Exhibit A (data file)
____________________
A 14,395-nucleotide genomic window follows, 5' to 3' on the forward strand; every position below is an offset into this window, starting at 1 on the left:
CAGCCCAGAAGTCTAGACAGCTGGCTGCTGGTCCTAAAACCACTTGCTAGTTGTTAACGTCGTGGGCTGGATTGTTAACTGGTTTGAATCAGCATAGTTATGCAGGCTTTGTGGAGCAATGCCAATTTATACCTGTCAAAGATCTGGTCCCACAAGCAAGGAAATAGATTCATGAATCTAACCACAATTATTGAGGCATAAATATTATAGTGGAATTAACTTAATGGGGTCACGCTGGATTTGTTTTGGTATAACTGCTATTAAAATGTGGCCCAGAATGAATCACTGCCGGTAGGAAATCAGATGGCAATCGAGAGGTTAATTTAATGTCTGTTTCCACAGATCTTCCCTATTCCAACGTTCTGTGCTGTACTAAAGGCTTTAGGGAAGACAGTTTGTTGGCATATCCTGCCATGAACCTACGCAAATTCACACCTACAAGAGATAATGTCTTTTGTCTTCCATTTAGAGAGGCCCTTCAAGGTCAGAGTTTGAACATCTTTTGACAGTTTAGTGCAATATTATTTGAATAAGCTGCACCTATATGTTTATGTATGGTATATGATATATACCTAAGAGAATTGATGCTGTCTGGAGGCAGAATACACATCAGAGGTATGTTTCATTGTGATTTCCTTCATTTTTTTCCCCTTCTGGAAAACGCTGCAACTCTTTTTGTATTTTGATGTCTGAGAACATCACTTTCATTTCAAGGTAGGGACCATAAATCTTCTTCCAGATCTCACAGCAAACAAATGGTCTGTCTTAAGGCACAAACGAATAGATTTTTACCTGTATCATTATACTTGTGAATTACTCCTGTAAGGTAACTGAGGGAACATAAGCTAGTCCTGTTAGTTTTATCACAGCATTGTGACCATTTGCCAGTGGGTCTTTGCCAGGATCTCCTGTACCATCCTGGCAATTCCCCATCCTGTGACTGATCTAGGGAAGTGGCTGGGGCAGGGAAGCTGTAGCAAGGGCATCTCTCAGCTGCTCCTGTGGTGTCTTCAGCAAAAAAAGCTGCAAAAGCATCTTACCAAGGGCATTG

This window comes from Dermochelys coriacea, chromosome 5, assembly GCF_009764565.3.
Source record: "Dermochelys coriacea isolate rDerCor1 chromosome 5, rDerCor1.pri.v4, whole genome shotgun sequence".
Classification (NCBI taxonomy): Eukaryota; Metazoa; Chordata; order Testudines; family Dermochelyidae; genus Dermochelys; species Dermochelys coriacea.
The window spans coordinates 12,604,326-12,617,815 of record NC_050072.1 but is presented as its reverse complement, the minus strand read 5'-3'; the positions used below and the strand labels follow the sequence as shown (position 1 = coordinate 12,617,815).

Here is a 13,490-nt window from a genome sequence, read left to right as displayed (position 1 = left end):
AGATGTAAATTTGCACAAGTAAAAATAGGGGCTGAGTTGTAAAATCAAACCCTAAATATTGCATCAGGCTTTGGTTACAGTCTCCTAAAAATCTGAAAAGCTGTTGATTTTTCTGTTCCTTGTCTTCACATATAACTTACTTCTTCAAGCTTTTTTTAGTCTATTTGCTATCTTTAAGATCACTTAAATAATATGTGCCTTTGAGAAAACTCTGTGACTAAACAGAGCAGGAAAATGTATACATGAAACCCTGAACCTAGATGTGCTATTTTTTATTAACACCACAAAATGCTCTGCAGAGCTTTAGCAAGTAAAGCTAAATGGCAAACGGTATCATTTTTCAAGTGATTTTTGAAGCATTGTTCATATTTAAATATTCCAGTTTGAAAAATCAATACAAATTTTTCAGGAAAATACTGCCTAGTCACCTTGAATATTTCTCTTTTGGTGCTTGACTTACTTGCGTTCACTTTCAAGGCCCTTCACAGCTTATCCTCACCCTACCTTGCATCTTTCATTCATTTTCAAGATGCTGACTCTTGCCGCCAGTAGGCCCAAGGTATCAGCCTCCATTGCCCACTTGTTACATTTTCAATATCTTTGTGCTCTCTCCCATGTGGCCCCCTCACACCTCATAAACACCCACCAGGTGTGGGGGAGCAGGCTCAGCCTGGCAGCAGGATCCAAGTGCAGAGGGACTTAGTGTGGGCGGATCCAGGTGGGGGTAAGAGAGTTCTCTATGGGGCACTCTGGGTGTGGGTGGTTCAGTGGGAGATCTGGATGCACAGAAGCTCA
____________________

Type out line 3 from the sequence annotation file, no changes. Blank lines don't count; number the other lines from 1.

This window comes from Dermochelys coriacea, chromosome 5, assembly GCF_009764565.3.